Our goal is to make it so there’s as little friction as possible to having a social experience.
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We know that for every 1 person who get access to the Internet, one new job gets created, and one person gets lifted out of poverty. So in theory, going and connecting everyone on the Internet is a large national and even global priority.
The amount of trust and bandwidth that you build up working with someone for five, seven, 10 years? It’s just awesome. I care about openness and connectedness in a global sense.
Video is growing very quickly on Facebook. A lot of people compare that to YouTube. I think that kind of makes sense. YouTube isn’t the only video service, but I think it’s the biggest, and it probably makes more sense to compare Facebook video to YouTube rather than Netflix because that’s a completely different kind of content.
We pay attention to every demographic in every country, so we’re going to focus on building things that teens are going to like, and we’re also going to focus on building things that other folks are going to like.
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We’re very focused on making News Feed really good, making our photos experience really good, making messaging really good, and creating great location apps. That’s the nature of a platform business of our scale. Most companies that are relevant to us will have some overlaps in some competitive way.
Think about what people are doing on Facebook today. They’re keeping up with their friends and family, but they’re also building an image and identity for themselves, which in a sense is their brand. They’re connecting with the audience that they want to connect to. It’s almost a disadvantage if you’re not on it now.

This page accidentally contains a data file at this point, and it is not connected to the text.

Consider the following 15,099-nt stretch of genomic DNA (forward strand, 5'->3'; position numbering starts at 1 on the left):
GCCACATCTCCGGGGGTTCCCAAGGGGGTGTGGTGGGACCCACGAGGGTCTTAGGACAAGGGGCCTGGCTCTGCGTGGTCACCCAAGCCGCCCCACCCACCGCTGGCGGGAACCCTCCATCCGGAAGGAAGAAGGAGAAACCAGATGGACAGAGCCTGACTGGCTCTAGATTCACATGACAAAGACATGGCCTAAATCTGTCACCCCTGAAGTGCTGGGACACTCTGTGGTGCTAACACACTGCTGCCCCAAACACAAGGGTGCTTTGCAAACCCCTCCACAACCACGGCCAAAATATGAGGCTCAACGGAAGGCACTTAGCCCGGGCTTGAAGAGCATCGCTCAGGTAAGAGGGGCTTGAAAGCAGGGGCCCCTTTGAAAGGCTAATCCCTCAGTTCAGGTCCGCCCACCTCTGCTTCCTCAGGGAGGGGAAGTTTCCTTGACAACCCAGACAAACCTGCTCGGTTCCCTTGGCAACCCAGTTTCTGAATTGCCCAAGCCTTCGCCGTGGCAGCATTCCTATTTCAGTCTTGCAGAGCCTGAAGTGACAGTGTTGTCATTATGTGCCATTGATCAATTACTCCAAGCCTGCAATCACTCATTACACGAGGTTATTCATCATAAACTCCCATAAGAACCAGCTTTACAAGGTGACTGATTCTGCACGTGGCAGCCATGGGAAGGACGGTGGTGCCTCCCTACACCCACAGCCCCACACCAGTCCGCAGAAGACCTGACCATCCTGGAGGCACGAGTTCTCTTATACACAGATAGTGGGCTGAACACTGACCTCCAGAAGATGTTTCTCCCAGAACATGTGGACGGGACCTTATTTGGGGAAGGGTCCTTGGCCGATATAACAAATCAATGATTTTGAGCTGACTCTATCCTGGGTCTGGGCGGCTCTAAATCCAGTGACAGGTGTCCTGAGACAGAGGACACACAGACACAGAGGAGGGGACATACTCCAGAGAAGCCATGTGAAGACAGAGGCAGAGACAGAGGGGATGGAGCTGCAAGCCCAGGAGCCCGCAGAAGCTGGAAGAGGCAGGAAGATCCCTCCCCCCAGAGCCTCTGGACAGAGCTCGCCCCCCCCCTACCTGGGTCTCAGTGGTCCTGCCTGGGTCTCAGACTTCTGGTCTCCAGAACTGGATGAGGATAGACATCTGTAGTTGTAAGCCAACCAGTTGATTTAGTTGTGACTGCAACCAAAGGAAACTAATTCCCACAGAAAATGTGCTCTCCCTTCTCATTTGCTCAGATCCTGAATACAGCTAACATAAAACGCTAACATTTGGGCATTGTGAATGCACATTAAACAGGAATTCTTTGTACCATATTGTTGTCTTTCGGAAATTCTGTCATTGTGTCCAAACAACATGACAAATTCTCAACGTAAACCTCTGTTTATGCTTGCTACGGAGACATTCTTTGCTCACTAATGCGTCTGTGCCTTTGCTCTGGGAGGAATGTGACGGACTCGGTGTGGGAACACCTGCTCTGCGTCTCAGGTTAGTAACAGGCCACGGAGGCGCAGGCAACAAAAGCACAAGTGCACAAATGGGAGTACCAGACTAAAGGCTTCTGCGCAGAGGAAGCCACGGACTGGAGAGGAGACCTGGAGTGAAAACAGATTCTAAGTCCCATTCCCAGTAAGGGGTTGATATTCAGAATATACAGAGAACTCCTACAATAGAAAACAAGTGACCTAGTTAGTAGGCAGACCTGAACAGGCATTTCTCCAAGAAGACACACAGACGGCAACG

The biggest risk is not taking any risk… In a world that changing really quickly, the only strategy that is guaranteed to fail is not taking risks.
Facebook was not originally created to be a company. It was built to accomplish a social mission – to make the world more open and connected.
Hackathons are these things where just all of the Facebook engineers get together and stay up all night building things. And, I mean, usually at these hackathons, I code too, just alongside everyone.
When I started Facebook from my dorm room in 2004, the idea that my roommates and I talked about all the time was a world that was more open.
The companies that work are the ones that people really care about and have a vision for the world so do something you like.
I hope that Facebook and other Internet technologies were able to help people, just like we hope that we help them communicate and organize and do whatever they want to every single day, but I don’t pretend that if Facebook didn’t exist, that this wouldn’t even be possible. Of course, it would have.
If we’re trying to build a world-class News Feed and a world-class messaging product and a world-class search product and a world-class ad system, and invent virtual reality and build drones, I can’t write every line of code. I can’t write any lines of code.
In addition to building better products, a more open world will also encourage businesses to engage with their customers directly and authentically. More than four million businesses have Pages on Facebook that they use to have a dialogue with their customers. We expect this trend to grow as well.
Working with a lot of people at the same time is a task. I really like making stuff and getting stuff done. One of the things I really liked about Facebook was that I could always move so quickly. I wrote the original application in, like, nine days at the end of January.